Re: Histology as a science or an art.?
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|From:||Phyllis Davie <email@example.com>|
|Date:||Wed, 14 Apr 99 01:04:01 -0700|
Wow, for a scientific field, there seems to be a lot of people with a
grim and dreary idea of what science is. Who says that when you view
things with a sense of wonder, that you have left the realm of science
and entered the realm of art? Taking joy in the beauty of the workings
of the world doesn't mean you are being non-scientific. And how
depressing to view science as a mind-numbing plodding along, where if
things work all the time you need to feel you are missing out on all the
> I agree with your artfull analysis of both Russ and Histology as art.
>Just joking Russ....
> Here is a quote for you out of my favorite book the Theory & Practice
>of Histotechnology, by Sheehan, second edition, page 79. "Microtomy is an
>art." There, it's in print, therefore is true, I think. Sarah
>Sarah Christo, HT (ASCP)
>Texas A&M University
>College of Veterinary Medicine
>Dept. of Vet. Anatomy & Public Health
>College Station, TX 77868-4458
>>>> "Barry Rittman" <firstname.lastname@example.org> 04/13 1:19 PM >>>
> suspect that you have been sampling the local brew or have been
>exposed to too much rugby (incidently, I am not sure if you regard rugby
>as a science or art!).
>There is of course art in science and science in art. Although you say
>that you do not necessarily need training to enjoy or perform art this is
>usually not true for most individuals. There are of course born singers
>etc.but for the vast majority of us there are progressive levels of
>understanding up to which we can be raised by a more knowledgeable
>individual be they artist or scientist or both. As someone pointed out
>earlier, art and science are inextricably interwoven. I think that if you
>examine the lives of most of the famous scientists you will see that they
>usually had as much interest in art as in the science for which they were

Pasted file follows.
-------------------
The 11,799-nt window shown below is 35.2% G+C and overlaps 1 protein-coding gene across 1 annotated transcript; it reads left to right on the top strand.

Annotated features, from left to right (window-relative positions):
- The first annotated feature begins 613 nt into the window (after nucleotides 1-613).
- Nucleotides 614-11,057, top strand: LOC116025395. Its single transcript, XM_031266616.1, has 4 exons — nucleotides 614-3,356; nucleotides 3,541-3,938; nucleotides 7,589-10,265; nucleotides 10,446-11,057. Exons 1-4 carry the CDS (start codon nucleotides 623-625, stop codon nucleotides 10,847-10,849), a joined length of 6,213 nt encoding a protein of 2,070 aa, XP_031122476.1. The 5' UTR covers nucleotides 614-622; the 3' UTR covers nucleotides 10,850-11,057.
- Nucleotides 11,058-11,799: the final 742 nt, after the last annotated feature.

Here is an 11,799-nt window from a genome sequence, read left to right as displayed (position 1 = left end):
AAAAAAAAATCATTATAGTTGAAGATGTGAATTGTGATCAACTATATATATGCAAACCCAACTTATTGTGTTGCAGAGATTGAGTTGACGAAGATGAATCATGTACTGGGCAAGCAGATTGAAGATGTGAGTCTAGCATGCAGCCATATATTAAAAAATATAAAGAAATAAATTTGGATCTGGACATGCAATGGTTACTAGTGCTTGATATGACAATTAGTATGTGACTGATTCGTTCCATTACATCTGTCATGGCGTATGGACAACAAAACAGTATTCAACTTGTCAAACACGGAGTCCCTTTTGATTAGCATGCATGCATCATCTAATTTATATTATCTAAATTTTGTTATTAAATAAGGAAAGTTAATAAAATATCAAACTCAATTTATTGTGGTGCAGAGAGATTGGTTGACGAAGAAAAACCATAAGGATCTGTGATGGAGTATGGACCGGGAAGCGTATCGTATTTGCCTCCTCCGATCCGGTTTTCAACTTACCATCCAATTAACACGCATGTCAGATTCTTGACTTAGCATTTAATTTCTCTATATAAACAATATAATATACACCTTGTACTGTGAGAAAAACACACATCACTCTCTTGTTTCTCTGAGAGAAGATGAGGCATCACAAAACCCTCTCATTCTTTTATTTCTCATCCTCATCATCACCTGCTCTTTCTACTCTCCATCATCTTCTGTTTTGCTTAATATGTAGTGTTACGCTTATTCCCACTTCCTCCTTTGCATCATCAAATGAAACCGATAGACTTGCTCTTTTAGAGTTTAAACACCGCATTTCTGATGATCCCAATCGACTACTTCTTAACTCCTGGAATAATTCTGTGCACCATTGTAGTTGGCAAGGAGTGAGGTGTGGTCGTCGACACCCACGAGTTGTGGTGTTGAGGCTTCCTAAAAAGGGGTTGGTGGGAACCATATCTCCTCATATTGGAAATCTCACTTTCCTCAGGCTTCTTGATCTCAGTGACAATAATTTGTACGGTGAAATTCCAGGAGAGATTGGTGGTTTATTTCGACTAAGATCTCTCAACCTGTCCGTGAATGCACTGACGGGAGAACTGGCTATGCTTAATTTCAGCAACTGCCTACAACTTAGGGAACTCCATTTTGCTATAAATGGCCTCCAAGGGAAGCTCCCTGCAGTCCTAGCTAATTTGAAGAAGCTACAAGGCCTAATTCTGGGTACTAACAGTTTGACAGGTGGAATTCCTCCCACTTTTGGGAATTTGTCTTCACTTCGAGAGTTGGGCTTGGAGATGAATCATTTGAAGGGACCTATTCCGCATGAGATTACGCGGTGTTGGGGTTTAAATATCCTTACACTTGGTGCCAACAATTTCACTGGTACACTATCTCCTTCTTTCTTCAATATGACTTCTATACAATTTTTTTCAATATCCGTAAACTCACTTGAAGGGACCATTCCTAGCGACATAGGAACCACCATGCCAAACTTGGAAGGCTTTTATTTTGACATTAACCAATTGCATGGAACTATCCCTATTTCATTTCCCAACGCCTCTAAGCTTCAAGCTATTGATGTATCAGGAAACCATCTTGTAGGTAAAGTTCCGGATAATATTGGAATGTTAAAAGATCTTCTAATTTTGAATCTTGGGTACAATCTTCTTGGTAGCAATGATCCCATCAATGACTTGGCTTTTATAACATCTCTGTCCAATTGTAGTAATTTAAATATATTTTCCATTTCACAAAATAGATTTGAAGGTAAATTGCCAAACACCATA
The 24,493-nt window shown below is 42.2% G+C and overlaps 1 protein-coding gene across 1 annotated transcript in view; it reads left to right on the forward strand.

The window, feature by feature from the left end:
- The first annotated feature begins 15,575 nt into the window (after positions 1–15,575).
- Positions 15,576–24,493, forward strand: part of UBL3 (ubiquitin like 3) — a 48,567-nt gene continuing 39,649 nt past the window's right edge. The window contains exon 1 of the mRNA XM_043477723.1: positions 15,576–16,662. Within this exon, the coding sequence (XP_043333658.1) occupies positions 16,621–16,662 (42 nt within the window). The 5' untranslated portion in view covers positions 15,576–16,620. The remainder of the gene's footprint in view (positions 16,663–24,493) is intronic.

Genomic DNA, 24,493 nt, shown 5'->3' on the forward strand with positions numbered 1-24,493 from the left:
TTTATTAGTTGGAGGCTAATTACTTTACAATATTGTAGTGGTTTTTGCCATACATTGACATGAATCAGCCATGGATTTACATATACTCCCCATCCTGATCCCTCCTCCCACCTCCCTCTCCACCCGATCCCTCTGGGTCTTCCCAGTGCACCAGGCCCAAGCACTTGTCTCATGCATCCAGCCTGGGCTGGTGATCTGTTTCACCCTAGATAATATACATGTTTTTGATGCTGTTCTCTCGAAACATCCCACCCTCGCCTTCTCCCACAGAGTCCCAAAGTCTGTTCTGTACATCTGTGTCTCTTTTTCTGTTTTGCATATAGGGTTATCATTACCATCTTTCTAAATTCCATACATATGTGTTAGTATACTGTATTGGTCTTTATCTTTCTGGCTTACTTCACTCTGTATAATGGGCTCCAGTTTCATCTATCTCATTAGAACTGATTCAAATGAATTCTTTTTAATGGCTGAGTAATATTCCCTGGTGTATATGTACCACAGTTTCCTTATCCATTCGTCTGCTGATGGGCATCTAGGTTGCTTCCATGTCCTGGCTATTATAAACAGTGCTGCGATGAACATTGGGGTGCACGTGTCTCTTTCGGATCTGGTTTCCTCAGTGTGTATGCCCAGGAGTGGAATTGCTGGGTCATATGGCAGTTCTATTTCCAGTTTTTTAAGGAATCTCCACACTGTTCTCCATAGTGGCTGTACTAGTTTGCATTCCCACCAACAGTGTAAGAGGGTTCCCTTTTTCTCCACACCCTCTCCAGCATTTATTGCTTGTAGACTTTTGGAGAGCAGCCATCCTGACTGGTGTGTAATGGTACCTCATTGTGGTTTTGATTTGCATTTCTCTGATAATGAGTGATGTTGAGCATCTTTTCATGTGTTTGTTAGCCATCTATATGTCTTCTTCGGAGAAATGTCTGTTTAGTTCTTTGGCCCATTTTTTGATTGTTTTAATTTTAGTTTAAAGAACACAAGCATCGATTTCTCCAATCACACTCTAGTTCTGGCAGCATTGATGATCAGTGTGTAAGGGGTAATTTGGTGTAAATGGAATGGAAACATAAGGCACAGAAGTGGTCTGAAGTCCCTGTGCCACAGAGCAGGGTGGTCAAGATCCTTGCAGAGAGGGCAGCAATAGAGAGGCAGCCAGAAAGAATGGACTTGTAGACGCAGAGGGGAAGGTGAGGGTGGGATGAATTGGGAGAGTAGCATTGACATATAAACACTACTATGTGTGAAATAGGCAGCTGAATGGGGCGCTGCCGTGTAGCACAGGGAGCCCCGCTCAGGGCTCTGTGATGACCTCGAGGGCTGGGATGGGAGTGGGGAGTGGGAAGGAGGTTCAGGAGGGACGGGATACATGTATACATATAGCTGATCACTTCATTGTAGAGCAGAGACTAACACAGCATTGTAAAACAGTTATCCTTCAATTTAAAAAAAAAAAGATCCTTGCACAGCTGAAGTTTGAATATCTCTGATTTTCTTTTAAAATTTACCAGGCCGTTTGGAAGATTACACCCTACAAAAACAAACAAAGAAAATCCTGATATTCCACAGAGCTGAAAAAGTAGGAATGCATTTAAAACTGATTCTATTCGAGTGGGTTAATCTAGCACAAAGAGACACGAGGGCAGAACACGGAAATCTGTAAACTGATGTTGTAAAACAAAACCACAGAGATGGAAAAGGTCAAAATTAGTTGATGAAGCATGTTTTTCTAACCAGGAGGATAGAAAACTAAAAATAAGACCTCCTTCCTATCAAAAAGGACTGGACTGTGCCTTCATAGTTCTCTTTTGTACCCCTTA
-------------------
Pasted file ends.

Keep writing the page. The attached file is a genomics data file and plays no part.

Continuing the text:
>famous and in some instances it was chance that they ended up in science.
>You just have to look at Leonardo's anatomic drawings and his decriptions
>to appreciate both the art and the science. While science may be held up
>as a more logical discipline, art often distills the essence of subjects
>and may be used to provide a simpler concept to grasp. Picasso's dove for
>example, has 5 or 6 lines to it and while not a photographic
>representation of the dove it provides the grace and spirit of the dove.
>In many instances science is so tied with minutia that it loses sight of
>the broad picture. Art may bring us back to reality. I can remember many
>instances where scientific problems have been solved by a non-scientist
>(such as an artist) looking at a photograph with a fresh perspective.
>You live in a beautiful part of the UK, get outside, appreciate the
>natural art that is there and ignore Darwin for a moment.
>RUSS ALLISON wrote:
>> Cannot agree with art and science being the same! Three main reasons:
>> 1You do not necessarily need any educating or training in the subject
>> to enjoy, or even perform, art. Singers are born with a gift, just
>> like ball-players. so are those who can draw. Sure most of us can
>> do a bit with tuition and training.
>> 2 People in arts and science can discuss arts with equal intellect and
>> knowledge. Arts people cannot discuss science without specialist
>> knowledge (and, probably, training)
>> 3 Science is like an ever expanding pyramid. It is all built on
>> knowledge that has been established before (and that really means
>> established, not guessed or opined). The essence of science is to try
>> and disprove a hypothesis or theory. Art is like it or not.
>> Two different things - reality and abstract, fact and figmentation
>> There speaks a self-opinionated scientist (I hope!)
>> ps, I like art.
>> pps I love science
>> Russ Allison, Wales
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